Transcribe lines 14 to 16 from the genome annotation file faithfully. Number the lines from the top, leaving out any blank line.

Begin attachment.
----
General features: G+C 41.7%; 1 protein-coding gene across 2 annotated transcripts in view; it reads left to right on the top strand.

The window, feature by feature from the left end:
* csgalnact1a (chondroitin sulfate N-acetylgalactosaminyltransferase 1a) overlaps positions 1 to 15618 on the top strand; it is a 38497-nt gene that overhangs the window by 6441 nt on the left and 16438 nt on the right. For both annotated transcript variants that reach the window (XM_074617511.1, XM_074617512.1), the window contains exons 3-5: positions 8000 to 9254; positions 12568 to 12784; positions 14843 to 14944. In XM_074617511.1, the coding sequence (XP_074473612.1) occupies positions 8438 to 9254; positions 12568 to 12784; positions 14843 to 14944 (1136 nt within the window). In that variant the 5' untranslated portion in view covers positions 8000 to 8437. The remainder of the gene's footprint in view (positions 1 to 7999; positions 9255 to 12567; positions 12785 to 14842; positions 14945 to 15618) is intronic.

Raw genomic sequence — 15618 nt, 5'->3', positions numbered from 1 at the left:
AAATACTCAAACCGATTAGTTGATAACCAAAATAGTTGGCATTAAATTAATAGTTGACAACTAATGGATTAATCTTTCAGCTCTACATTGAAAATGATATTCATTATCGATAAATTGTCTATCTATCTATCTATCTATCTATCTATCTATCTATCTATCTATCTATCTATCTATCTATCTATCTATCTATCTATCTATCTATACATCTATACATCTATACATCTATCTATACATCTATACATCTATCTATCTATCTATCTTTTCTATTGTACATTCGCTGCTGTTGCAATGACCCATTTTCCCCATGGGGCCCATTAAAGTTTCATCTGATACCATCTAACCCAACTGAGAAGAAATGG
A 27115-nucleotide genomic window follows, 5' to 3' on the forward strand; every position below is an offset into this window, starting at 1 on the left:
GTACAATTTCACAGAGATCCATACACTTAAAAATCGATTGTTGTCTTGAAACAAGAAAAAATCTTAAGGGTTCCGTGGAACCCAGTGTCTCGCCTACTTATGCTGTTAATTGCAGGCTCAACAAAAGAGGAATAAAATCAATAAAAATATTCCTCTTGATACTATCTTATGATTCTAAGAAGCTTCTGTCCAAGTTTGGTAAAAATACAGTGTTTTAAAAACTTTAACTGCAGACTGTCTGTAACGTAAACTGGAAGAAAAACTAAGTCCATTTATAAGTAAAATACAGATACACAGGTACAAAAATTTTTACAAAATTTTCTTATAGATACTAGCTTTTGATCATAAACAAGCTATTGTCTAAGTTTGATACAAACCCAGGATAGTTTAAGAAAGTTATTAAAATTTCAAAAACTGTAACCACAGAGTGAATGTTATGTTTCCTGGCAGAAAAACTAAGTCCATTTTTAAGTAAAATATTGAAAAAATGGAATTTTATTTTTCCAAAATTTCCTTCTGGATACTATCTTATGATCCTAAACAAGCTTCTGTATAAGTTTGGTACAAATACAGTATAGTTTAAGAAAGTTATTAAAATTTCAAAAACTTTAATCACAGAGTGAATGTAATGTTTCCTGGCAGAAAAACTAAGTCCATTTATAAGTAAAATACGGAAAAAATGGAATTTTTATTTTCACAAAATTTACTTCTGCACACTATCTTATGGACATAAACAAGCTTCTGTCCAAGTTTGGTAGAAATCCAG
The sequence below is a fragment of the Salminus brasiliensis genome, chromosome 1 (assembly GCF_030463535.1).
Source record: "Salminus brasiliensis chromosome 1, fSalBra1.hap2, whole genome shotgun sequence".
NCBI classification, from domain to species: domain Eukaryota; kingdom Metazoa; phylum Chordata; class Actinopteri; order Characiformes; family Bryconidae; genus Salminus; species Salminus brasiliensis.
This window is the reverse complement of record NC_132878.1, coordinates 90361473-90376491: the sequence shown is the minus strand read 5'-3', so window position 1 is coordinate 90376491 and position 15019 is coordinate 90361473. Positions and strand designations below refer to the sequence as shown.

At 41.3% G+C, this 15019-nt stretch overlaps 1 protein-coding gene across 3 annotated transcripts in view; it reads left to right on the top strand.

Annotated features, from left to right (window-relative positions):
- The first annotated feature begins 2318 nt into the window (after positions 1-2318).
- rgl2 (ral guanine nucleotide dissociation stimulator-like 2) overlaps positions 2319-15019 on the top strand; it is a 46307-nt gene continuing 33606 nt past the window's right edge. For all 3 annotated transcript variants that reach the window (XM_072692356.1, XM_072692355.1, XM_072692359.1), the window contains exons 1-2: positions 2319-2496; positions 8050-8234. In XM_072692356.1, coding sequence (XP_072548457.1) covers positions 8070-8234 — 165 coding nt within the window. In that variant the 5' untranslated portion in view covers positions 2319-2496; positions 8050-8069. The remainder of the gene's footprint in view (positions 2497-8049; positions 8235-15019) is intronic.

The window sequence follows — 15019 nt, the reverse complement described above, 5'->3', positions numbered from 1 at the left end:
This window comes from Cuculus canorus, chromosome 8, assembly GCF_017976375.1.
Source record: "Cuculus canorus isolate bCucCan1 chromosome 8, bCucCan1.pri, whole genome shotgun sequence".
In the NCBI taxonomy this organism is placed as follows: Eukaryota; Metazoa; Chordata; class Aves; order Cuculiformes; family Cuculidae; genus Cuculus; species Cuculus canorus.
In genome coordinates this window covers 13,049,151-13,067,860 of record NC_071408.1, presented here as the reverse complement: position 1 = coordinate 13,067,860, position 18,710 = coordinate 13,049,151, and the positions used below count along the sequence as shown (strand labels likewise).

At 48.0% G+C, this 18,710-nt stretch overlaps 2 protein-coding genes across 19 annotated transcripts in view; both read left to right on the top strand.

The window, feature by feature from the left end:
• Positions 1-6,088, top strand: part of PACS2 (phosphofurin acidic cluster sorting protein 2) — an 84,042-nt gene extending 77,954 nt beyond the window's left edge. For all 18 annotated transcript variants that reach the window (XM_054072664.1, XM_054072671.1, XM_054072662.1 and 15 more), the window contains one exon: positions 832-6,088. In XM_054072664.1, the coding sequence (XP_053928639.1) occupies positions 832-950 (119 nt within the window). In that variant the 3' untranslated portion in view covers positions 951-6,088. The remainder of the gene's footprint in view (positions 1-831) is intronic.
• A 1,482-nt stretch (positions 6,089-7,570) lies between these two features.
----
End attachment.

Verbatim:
- The first annotated feature begins 2318 nt into the window (after positions 1-2318).
- rgl2 (ral guanine nucleotide dissociation stimulator-like 2) overlaps positions 2319-15019 on the top strand; it is a 46307-nt gene continuing 33606 nt past the window's right edge. For all 3 annotated transcript variants that reach the window (XM_072692356.1, XM_072692355.1, XM_072692359.1), the window contains exons 1-2: positions 2319-2496; positions 8050-8234. In XM_072692356.1, coding sequence (XP_072548457.1) covers positions 8070-8234 — 165 coding nt within the window. In that variant the 5' untranslated portion in view covers positions 2319-2496; positions 8050-8069. The remainder of the gene's footprint in view (positions 2497-8049; positions 8235-15019) is intronic.

The window sequence follows — 15019 nt, the reverse complement described above, 5'->3', positions numbered from 1 at the left end: